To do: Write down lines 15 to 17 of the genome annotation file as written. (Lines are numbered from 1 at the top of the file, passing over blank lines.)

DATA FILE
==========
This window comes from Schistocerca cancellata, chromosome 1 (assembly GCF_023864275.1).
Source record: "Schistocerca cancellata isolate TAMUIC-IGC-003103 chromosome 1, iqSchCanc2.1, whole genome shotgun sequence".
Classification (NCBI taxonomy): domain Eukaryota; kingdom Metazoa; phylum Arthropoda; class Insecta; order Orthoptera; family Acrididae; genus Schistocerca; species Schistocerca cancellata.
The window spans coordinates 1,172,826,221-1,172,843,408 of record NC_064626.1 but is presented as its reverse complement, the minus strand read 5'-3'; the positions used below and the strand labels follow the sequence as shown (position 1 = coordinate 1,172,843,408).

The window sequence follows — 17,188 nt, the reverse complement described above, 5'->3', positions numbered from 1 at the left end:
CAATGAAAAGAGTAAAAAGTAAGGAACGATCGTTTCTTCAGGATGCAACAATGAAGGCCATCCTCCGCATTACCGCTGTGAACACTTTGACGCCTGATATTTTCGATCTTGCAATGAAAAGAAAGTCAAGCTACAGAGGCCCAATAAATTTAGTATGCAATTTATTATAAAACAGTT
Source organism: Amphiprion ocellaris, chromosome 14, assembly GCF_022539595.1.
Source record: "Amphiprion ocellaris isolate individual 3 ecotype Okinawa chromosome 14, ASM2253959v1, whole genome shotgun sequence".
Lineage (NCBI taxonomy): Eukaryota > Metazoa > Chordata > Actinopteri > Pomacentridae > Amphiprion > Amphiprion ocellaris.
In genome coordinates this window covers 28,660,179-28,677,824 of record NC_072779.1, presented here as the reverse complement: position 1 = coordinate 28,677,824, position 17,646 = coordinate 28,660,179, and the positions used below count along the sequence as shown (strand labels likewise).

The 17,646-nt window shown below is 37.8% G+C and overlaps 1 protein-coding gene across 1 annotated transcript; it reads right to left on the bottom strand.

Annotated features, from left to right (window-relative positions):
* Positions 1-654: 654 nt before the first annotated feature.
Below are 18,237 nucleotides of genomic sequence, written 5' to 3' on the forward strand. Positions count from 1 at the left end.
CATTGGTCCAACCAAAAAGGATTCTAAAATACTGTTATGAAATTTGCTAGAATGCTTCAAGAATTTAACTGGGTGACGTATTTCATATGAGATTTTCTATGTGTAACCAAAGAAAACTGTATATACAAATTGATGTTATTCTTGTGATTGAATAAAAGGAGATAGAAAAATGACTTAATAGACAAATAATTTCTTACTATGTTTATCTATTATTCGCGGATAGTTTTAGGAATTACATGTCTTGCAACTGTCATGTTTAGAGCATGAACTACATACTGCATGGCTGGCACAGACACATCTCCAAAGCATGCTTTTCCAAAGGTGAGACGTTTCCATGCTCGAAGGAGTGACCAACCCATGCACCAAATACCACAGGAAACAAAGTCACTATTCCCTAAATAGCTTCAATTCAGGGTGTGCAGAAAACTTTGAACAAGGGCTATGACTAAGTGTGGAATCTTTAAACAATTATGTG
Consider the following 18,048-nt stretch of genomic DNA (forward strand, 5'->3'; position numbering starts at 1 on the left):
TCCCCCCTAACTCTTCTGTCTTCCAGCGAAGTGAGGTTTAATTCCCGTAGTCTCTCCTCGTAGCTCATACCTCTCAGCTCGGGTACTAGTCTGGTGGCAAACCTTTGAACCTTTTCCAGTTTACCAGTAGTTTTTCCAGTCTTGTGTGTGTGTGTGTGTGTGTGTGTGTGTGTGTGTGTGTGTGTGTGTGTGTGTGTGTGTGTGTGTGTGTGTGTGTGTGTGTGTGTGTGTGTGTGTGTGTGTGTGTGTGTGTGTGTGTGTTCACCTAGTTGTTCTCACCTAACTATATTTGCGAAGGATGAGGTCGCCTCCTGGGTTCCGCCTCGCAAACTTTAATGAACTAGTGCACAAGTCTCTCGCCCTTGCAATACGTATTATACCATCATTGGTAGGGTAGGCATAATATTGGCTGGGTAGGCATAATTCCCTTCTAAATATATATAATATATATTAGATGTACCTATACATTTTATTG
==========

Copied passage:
CATTGGTCCAACCAAAAAGGATTCTAAAATACTGTTATGAAATTTGCTAGAATGCTTCAAGAATTTAACTGGGTGACGTATTTCATATGAGATTTTCTATGTGTAACCAAAGAAAACTGTATATACAAATTGATGTTATTCTTGTGATTGAATAAAAGGAGATAGAAAAATGACTTAATAGACAAATAATTTCTTACTATGTTTATCTATTATTCGCGGATAGTTTTAGGAATTACATGTCTTGCAACTGTCATGTTTAGAGCATGAACTACATACTGCATGGCTGGCACAGACACATCTCCAAAGCATGCTTTTCCAAAGGTGAGACGTTTCCATGCTCGAAGGAGTGACCAACCCATGCACCAAATACCACAGGAAACAAAGTCACTATTCCCTAAATAGCTTCAATTCAGGGTGTGCAGAAAACTTTGAACAAGGGCTATGACTAAGTGTGGAATCTTTAAACAATTATGTG
Consider the following 18,048-nt stretch of genomic DNA (forward strand, 5'->3'; position numbering starts at 1 on the left):
TCCCCCCTAACTCTTCTGTCTTCCAGCGAAGTGAGGTTTAATTCCCGTAGTCTCTCCTCGTAGCTCATACCTCTCAGCTCGGGTACTAGTCTGGTGGCAAACCTTTGAACCTTTTCCAGTTTACCAGTAGTTTTTCCAGTCTTGTGTGTGTGTGTGTGTGTGTGTGTGTGTGTGTGTGTGTGTGTGTGTGTGTGTGTGTGTGTGTGTGTGTGTGTGTGTGTGTGTGTGTGTGTGTGTGTGTGTGTGTGTGTGTGTGTGTGTTCACCTAGTTGTTCTCACCTAACTATATTTGCGAAGGATGAGGTCGCCTCCTGGGTTCCGCCTCGCAAACTTTAATGAACTAGTGCACAAGTCTCTCGCCCTTGCAATACGTATTATACCATCATTGGTAGGGTAGGCATAATATTGGCTGGGTAGGCATAATTCCCTTCTAAATATATATAATATATATTAGATGTACCTATACATTTTATTG